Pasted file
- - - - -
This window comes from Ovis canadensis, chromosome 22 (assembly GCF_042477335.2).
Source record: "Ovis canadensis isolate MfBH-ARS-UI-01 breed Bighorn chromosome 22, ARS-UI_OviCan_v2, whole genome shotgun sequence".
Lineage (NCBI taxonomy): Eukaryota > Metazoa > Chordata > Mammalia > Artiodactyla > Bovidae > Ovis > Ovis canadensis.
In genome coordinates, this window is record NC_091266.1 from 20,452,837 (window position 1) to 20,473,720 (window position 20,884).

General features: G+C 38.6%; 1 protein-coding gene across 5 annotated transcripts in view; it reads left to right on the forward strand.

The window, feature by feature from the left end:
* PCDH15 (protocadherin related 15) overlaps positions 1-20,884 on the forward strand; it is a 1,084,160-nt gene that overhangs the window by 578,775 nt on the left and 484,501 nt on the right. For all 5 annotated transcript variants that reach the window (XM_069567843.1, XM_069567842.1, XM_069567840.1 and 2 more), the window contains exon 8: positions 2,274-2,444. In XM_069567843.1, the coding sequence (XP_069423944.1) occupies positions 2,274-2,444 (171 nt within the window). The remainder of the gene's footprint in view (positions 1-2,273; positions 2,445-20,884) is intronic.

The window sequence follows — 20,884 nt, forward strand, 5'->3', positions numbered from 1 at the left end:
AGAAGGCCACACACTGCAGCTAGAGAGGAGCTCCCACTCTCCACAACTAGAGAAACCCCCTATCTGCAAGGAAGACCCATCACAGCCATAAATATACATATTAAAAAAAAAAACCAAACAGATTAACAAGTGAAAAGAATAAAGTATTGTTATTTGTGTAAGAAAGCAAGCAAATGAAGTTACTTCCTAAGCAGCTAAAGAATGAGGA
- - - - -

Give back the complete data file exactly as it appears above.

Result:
This window comes from Ovis canadensis, chromosome 22 (assembly GCF_042477335.2).
Source record: "Ovis canadensis isolate MfBH-ARS-UI-01 breed Bighorn chromosome 22, ARS-UI_OviCan_v2, whole genome shotgun sequence".
Lineage (NCBI taxonomy): Eukaryota > Metazoa > Chordata > Mammalia > Artiodactyla > Bovidae > Ovis > Ovis canadensis.
In genome coordinates, this window is record NC_091266.1 from 20,452,837 (window position 1) to 20,473,720 (window position 20,884).

General features: G+C 38.6%; 1 protein-coding gene across 5 annotated transcripts in view; it reads left to right on the forward strand.

The window, feature by feature from the left end:
* PCDH15 (protocadherin related 15) overlaps positions 1-20,884 on the forward strand; it is a 1,084,160-nt gene that overhangs the window by 578,775 nt on the left and 484,501 nt on the right. For all 5 annotated transcript variants that reach the window (XM_069567843.1, XM_069567842.1, XM_069567840.1 and 2 more), the window contains exon 8: positions 2,274-2,444. In XM_069567843.1, the coding sequence (XP_069423944.1) occupies positions 2,274-2,444 (171 nt within the window). The remainder of the gene's footprint in view (positions 1-2,273; positions 2,445-20,884) is intronic.

The window sequence follows — 20,884 nt, forward strand, 5'->3', positions numbered from 1 at the left end:
AGAAGGCCACACACTGCAGCTAGAGAGGAGCTCCCACTCTCCACAACTAGAGAAACCCCCTATCTGCAAGGAAGACCCATCACAGCCATAAATATACATATTAAAAAAAAAAACCAAACAGATTAACAAGTGAAAAGAATAAAGTATTGTTATTTGTGTAAGAAAGCAAGCAAATGAAGTTACTTCCTAAGCAGCTAAAGAATGAGGA